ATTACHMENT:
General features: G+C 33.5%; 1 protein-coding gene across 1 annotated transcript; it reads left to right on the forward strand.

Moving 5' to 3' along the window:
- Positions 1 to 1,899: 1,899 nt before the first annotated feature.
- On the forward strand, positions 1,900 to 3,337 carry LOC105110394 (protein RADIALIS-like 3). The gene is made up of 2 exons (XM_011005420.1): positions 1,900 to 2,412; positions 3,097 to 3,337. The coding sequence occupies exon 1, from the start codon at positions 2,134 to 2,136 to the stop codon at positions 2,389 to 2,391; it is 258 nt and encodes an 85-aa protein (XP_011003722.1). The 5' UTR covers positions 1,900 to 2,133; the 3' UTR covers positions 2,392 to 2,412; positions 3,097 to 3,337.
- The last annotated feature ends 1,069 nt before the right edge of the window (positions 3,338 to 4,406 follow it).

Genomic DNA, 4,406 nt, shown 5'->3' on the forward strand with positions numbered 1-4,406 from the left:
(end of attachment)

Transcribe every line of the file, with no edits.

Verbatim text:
General features: G+C 33.5%; 1 protein-coding gene across 1 annotated transcript; it reads left to right on the forward strand.

Moving 5' to 3' along the window:
- Positions 1 to 1,899: 1,899 nt before the first annotated feature.
- On the forward strand, positions 1,900 to 3,337 carry LOC105110394 (protein RADIALIS-like 3). The gene is made up of 2 exons (XM_011005420.1): positions 1,900 to 2,412; positions 3,097 to 3,337. The coding sequence occupies exon 1, from the start codon at positions 2,134 to 2,136 to the stop codon at positions 2,389 to 2,391; it is 258 nt and encodes an 85-aa protein (XP_011003722.1). The 5' UTR covers positions 1,900 to 2,133; the 3' UTR covers positions 2,392 to 2,412; positions 3,097 to 3,337.
- The last annotated feature ends 1,069 nt before the right edge of the window (positions 3,338 to 4,406 follow it).

Genomic DNA, 4,406 nt, shown 5'->3' on the forward strand with positions numbered 1-4,406 from the left: